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Will My Skills be Obsolete in the Future?

Out with the old skills, in with the new

There was a time when getting a degree was enough to settle into a comfortable and lasting role in an organization.

But tomorrow’s jobs will require skills that don’t even exist yet. In short, skills are never absolute. Instead, the ability to constantly learn new skills will be the new absolute skill of the future.

That’s one of the findings of Humans Wanted: The Robots Need You, a new ManpowerGroup report on the Skills Revolution. The report finds that automation is changing the skills companies need from workers, yet the speed with which this is happening across functions within organizations varies.

The demand for human skills

The increasing need for tech and digital skills is growing across all sectors, according to the report. These skills are hard to find, and even harder to teach. While 38% of organizations say it is difficult to train in-demand technical skills, 43% said it is even harder to teach the soft skills they need such as analytical thinking and communication.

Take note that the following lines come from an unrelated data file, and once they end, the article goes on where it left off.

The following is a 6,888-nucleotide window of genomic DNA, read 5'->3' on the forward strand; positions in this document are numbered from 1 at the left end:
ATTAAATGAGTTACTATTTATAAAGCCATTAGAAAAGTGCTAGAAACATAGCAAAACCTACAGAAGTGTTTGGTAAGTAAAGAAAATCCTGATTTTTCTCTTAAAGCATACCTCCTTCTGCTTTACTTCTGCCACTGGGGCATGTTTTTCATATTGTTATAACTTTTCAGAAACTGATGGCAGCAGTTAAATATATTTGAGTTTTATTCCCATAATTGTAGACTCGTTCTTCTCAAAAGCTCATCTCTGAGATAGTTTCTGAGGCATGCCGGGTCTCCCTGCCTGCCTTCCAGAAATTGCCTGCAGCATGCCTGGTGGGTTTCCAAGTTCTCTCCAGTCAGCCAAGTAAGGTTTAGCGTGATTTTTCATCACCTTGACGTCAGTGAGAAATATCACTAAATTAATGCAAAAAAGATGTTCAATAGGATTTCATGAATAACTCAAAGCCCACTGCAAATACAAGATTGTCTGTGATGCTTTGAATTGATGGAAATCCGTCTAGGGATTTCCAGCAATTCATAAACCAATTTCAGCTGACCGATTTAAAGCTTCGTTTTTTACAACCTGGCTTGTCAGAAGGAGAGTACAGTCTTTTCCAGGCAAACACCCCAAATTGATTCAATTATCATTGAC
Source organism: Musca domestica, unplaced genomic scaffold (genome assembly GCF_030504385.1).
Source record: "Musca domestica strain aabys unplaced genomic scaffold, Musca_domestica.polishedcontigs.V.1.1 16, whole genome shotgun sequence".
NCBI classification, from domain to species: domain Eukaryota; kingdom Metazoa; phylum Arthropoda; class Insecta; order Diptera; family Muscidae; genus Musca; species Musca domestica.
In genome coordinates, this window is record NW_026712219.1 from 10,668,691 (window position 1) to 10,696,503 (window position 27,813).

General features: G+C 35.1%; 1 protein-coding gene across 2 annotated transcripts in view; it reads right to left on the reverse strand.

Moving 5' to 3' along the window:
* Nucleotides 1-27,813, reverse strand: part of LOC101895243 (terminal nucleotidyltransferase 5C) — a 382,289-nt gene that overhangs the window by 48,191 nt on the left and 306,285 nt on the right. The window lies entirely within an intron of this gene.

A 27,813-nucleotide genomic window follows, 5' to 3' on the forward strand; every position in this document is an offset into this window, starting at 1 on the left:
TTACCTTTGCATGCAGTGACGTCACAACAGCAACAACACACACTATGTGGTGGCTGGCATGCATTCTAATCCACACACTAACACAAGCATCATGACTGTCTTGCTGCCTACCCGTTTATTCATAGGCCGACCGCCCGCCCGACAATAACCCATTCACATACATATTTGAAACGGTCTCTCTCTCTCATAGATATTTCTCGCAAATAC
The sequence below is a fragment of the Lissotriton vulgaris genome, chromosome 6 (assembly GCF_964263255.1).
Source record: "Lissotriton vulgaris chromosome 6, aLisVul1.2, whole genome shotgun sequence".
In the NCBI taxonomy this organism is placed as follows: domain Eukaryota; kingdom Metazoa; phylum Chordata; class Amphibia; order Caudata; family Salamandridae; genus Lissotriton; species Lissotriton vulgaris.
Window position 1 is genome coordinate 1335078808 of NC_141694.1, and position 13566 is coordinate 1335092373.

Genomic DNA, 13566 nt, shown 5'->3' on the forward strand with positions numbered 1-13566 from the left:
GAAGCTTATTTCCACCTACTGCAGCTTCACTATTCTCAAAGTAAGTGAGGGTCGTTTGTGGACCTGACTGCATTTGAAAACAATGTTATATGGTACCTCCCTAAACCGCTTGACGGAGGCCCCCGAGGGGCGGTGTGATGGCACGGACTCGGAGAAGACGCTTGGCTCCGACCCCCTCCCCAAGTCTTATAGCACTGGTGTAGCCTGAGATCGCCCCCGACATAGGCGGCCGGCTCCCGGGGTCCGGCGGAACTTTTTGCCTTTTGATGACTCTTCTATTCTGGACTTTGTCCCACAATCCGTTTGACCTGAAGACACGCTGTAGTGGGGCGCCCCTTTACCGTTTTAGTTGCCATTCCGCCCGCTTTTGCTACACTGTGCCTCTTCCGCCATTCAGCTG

What individuals can do

Candidates who can demonstrate higher cognitive skills, creativity and the ability to process complex information, together with adaptability and likeability, can expect greater success throughout their careers. To meet these needs, workers need to cultivate their Learnability and continue to grow their soft skills.

Preparing for growth

For three consecutive years, ManpowerGroup research shows most employers plan to increase or maintain headcount as a result of automation. By 2030, demand for human skills – social and emotional soft skills – will grow across all industries by 26% in the U.S. and by 22% in Europe, according to the WEF Future of Jobs report. That’s good news for workers, who simply need to be prepared for changing and growing their skills.

Looking back at the history of machines and humans, no skills have been absolute. Instead, the only constant is change, in tandem together. “This is not an either – or, human versus machine,” said Jonas Prising, Chairman & CEO, ManpowerGroup. “I’m convinced: organizations and individuals really can befriend the machines and collaborate in harmony to create a stronger, better society.”

Return to Future of Work and Skills


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